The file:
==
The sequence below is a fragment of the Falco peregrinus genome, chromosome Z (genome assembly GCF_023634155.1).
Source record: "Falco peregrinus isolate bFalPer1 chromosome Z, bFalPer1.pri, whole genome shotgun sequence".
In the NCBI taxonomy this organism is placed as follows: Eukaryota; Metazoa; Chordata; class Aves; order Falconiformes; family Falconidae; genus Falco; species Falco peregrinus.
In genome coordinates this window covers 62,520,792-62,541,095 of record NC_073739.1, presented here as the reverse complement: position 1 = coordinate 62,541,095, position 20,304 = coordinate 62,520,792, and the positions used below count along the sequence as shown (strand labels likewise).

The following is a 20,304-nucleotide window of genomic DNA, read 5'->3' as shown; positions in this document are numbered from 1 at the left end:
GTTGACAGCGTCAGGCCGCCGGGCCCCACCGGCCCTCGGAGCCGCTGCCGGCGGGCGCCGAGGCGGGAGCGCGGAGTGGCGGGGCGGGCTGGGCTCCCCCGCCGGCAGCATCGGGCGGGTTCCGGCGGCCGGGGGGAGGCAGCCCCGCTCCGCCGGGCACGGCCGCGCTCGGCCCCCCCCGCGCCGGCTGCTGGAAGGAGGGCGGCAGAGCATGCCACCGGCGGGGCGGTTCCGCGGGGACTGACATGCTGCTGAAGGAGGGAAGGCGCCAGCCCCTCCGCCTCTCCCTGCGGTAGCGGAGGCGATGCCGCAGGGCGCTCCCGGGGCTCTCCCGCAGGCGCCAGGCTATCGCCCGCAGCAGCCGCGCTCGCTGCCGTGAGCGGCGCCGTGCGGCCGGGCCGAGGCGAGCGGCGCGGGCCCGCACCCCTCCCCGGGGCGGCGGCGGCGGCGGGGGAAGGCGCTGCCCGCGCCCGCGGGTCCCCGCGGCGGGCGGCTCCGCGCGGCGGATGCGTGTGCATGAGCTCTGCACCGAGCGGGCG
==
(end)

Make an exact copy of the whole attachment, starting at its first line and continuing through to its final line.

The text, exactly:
The sequence below is a fragment of the Falco peregrinus genome, chromosome Z (genome assembly GCF_023634155.1).
Source record: "Falco peregrinus isolate bFalPer1 chromosome Z, bFalPer1.pri, whole genome shotgun sequence".
In the NCBI taxonomy this organism is placed as follows: Eukaryota; Metazoa; Chordata; class Aves; order Falconiformes; family Falconidae; genus Falco; species Falco peregrinus.
In genome coordinates this window covers 62,520,792-62,541,095 of record NC_073739.1, presented here as the reverse complement: position 1 = coordinate 62,541,095, position 20,304 = coordinate 62,520,792, and the positions used below count along the sequence as shown (strand labels likewise).

The following is a 20,304-nucleotide window of genomic DNA, read 5'->3' as shown; positions in this document are numbered from 1 at the left end:
GTTGACAGCGTCAGGCCGCCGGGCCCCACCGGCCCTCGGAGCCGCTGCCGGCGGGCGCCGAGGCGGGAGCGCGGAGTGGCGGGGCGGGCTGGGCTCCCCCGCCGGCAGCATCGGGCGGGTTCCGGCGGCCGGGGGGAGGCAGCCCCGCTCCGCCGGGCACGGCCGCGCTCGGCCCCCCCCGCGCCGGCTGCTGGAAGGAGGGCGGCAGAGCATGCCACCGGCGGGGCGGTTCCGCGGGGACTGACATGCTGCTGAAGGAGGGAAGGCGCCAGCCCCTCCGCCTCTCCCTGCGGTAGCGGAGGCGATGCCGCAGGGCGCTCCCGGGGCTCTCCCGCAGGCGCCAGGCTATCGCCCGCAGCAGCCGCGCTCGCTGCCGTGAGCGGCGCCGTGCGGCCGGGCCGAGGCGAGCGGCGCGGGCCCGCACCCCTCCCCGGGGCGGCGGCGGCGGCGGGGGAAGGCGCTGCCCGCGCCCGCGGGTCCCCGCGGCGGGCGGCTCCGCGCGGCGGATGCGTGTGCATGAGCTCTGCACCGAGCGGGCG